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Crime News University of Idaho Murders

‘There Are No Words’: Family Of Suspect In Idaho Murders Breaks Silence After Arrest

"We have fully cooperated with law enforcement agencies in an attempt to seek the truth and promote his presumption of innocence rather than judge unknown facts and make erroneous assumptions,” the family of suspect Bryan Kohberger said in a statement.

By Jill Sederstrom
Suspect In University Of Idaho Students' Killings Arrested

The family of a man accused of brutally killing four University of Idaho college students is speaking out after his arrest last week.

Bryan Kohberger — a 28-year-old doctoral student attending the nearby Washington State University — was taken into custody Friday morning at his parents’ Pennsylvania home seven weeks after the college students were found stabbed to death in an off-campus rental home in Moscow, Idaho.

Investigators have not revealed a possible motive in the attack or commented on whether they believe the suspect crossed paths with any of the victims before the killings. The probable cause affidavit in the case has also been sealed until Kohberger is extradited to Idaho and can make an initial appearance in the state, police said.

However, Kohberger’s family is speaking out, expressing sympathy for the victims’ families and urging the public not to jump to conclusions about Kohberger’s alleged involvement in the shocking murders.

RELATED: Idaho Murder Suspect Talked To Law Enforcement Briefly After Arrest Before Invoking His Rights, His Attorney Says

“First and foremost, we care deeply for the four families who have lost their precious children,” Kohberger’s father Michael Kohberger, mother Marianne Kohberger and sister Amanda said in a statement released to People through Kohberger’s Pennsylvania attorney. “There are no words that can adequately express the sadness we feel, and we pray each day for them.”

The family also voiced their continued support for Kohberger.

Bryan Kohberger

“We will continue to let the legal process unfold and as a family we will love and support our son and brother,” they wrote. “We have fully cooperated with law enforcement agencies in an attempt to seek the truth and promote his presumption of innocence rather than judge unknown facts and make erroneous assumptions.”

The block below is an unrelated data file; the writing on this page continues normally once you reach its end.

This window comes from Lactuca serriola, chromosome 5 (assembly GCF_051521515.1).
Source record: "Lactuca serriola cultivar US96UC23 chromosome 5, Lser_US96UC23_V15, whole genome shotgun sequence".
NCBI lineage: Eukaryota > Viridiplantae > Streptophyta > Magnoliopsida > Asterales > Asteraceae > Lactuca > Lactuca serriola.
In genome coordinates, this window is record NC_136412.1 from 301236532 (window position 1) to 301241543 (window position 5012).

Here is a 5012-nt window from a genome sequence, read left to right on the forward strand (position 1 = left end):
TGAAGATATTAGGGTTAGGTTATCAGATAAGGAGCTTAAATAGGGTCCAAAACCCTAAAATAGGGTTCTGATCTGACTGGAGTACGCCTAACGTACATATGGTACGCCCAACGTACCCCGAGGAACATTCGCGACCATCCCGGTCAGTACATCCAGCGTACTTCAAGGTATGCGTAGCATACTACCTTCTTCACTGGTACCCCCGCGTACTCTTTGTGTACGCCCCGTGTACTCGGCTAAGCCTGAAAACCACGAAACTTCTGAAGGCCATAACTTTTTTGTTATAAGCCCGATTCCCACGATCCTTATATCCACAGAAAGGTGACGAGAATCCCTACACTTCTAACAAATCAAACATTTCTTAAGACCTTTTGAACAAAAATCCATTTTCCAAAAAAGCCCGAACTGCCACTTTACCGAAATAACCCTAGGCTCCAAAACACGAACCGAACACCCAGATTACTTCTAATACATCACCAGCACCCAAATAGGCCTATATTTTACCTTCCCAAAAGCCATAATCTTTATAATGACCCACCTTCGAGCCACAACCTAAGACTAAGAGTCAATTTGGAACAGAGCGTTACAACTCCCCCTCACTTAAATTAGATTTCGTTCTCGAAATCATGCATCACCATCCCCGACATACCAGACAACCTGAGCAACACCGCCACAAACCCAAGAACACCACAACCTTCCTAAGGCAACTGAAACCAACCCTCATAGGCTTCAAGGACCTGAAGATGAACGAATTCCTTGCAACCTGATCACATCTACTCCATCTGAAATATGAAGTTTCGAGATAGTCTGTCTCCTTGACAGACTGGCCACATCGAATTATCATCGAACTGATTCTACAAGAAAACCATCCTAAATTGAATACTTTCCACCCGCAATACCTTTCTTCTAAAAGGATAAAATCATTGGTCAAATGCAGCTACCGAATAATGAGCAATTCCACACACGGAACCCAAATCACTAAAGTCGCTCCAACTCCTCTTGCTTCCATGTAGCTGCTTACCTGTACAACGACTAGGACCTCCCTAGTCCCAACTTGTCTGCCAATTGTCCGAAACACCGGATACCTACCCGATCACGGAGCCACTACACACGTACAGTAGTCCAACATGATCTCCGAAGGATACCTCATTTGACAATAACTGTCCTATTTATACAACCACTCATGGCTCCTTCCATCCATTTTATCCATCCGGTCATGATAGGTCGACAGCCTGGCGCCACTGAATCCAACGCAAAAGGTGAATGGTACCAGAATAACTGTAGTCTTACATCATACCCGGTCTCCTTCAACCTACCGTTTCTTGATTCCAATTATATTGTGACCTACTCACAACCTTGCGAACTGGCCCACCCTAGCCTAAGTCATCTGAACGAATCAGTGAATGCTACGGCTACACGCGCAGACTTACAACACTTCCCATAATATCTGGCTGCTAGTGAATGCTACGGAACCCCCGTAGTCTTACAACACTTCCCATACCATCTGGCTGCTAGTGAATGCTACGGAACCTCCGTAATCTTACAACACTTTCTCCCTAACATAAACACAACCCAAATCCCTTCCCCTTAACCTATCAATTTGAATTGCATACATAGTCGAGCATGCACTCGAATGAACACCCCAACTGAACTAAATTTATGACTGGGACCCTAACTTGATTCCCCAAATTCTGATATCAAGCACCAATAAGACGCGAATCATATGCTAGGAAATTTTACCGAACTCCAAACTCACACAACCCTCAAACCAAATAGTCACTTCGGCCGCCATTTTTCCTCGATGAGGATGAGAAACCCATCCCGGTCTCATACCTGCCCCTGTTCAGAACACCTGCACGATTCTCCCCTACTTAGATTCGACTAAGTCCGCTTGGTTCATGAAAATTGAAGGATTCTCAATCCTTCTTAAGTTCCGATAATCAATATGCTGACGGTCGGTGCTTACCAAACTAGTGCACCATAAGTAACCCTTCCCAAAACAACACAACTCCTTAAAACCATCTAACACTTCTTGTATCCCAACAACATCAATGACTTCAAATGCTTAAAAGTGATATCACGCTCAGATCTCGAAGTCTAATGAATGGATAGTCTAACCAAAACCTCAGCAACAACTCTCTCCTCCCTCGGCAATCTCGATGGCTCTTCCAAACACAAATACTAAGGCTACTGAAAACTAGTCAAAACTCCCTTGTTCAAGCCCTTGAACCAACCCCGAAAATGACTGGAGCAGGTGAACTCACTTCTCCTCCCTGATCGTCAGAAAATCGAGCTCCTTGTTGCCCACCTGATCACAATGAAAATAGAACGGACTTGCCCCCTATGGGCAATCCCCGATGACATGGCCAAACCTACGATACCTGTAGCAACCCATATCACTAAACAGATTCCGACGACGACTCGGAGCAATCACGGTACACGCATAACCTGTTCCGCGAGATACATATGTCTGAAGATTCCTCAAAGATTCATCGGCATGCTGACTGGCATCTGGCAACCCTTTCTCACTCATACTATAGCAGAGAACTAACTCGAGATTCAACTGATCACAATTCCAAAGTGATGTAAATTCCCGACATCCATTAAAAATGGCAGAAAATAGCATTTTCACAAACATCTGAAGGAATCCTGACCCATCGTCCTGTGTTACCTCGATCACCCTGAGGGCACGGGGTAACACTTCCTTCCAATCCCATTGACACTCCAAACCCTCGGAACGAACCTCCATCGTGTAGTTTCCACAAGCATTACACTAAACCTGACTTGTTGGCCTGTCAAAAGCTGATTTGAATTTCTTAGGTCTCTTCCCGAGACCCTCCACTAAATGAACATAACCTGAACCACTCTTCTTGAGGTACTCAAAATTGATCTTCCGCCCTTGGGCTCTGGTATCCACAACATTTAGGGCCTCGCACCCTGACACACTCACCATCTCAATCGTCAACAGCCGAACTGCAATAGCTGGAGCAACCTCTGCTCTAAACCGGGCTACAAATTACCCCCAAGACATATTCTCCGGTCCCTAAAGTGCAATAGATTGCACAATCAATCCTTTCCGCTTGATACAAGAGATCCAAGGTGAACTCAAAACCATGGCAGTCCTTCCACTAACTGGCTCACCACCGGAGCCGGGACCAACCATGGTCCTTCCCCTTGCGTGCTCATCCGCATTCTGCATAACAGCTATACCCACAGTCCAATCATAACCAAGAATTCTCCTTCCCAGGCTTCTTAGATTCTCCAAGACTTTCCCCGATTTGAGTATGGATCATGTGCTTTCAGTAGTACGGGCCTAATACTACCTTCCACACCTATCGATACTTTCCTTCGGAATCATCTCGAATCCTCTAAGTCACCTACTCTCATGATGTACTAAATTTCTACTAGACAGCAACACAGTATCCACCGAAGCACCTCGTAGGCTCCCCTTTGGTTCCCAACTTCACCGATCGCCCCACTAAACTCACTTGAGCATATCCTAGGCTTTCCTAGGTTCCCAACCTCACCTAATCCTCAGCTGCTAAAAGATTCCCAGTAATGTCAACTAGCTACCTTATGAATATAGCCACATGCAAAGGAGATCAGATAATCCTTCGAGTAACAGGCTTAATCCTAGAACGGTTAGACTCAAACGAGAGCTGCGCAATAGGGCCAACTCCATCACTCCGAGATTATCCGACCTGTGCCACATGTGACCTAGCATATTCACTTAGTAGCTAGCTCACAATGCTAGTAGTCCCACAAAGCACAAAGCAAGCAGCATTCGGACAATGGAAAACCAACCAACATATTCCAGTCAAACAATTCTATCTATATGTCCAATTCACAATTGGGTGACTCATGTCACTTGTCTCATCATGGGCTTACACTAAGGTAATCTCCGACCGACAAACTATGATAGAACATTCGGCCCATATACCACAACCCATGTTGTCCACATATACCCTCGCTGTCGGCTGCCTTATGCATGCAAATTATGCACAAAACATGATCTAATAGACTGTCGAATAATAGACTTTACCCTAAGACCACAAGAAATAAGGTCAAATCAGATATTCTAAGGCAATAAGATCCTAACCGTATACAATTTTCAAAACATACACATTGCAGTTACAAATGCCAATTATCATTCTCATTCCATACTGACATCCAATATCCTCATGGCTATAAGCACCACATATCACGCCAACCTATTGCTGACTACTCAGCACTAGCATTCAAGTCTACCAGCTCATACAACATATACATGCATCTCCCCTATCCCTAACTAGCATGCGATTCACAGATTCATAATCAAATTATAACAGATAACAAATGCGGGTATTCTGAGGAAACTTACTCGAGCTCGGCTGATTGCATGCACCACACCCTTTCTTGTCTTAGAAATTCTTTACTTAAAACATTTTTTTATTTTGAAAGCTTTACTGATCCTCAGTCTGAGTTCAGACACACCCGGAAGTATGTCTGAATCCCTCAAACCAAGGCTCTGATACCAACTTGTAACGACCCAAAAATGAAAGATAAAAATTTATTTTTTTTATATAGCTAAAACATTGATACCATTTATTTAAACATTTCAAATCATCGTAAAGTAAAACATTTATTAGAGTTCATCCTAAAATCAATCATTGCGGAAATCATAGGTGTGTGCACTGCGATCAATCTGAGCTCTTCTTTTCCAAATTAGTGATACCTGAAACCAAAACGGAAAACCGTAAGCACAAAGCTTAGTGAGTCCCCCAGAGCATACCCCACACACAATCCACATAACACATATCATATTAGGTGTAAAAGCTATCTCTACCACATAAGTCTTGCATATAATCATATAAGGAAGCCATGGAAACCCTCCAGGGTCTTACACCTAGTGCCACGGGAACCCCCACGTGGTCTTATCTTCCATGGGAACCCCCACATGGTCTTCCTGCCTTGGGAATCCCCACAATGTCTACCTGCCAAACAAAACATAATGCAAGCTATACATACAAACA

Kohberger is being charged with four counts of first-degree murder and one count of felony burglary in connection to the deaths of Kaylee Goncalves, 21; Madison Mogen, 21; Ethan Chapin, 20; and Xana Kernodle, 20; all of whom were found dead inside an off-campus house on Nov. 13.

According to Moscow Police, all four victims had suffered “multiple” stab wounds and were likely stabbed to death in their sleep after someone had broken into the home.

Two other roommates, who lived on the ground floor of the three-story home, were not targeted in the attack and survived.

For weeks, the shocking killings haunted the small college community as investigators searched for the suspected killer. Then, on Friday, police announced they had made an arrest after taking Kohberger, a doctoral student with an interest in criminal justice, into custody.

While authorities have remained tight-lipped about what linked Kohberger to the crime, two law enforcement sources told CNN that he became a suspect after his DNA was matched to genetic material found at the crime scene.

Kohberger’s attorney Jason LaBar also confirmed to the news outlet that a white Hyundai Elantra had been found at Kohberger’s parents’ home in Pennsylvania, where he had gone home for the holidays.

Moscow Police announced last month that they were looking for a white 2011-2013 Hyundai Elantra in connection with the murders, after an eyewitness reported spotting the vehicle near the crime scene around the time of the killings.

A flyer seeking information about the killings of four University of Idaho students

Kohberger has long had a documented interest in crime. He received an undergraduate degree from DeSales University in 2020 and completed his “graduate studies for the Master of Arts in criminal justice program” earlier this year, a spokesperson from the university told CNN.

While at the university, Fox News reports that Kohberger took classes from forensic psychology expert Dr. Katherine Ramsland, who has spoken to Oxygen.com in the past about her work with serial killer Dennis Rader, known as BTK.

In a statement to Oxygen.com, Ramsland, an assistant provost at DeSales University, declined to comment on the case; however, Rader’s daughter Kerri Rawson wrote about the eerie connection on Twitter over the weekend.

Dr. Katherine Ramsland was one of Bryan Kohberger’s professors in Criminology Studies at DeSales University, where he earned a masters degree last spring,” she wrote. “Ramsland has, or did have a close academic relationship and friendship with my father, Dennis Rader, BTK.”

It isn’t known whether Kohberger had ever reached out her father during his studies.

I have ongoing concerns, knowing how common it is for criminology students, true crime fans, and others to correspond regularly with my father, that Kohberger could have been in contact with my father at some point, but require proof of this, which currently I do not know of,” Rawson said.

At the time of his arrest, Kohberger had been working on his PhD in criminal justice and criminology at Washington State University.

LaBar said in a Tuesday appearance on the “TODAY” show that Kohberger believes he will be exonerated of the charges against him.

“He said this is not him,” LaBar said. “He believes he is going to be exonerated. That’s what he believes, those were his words.”

He’s expected to appear in court Tuesday for an extradition hearing in Pennsylvania. LaBar has said Kohberger does not plan to fight the extradition.

Kohberger is currently awaiting extradition to Idaho and is being held without bond.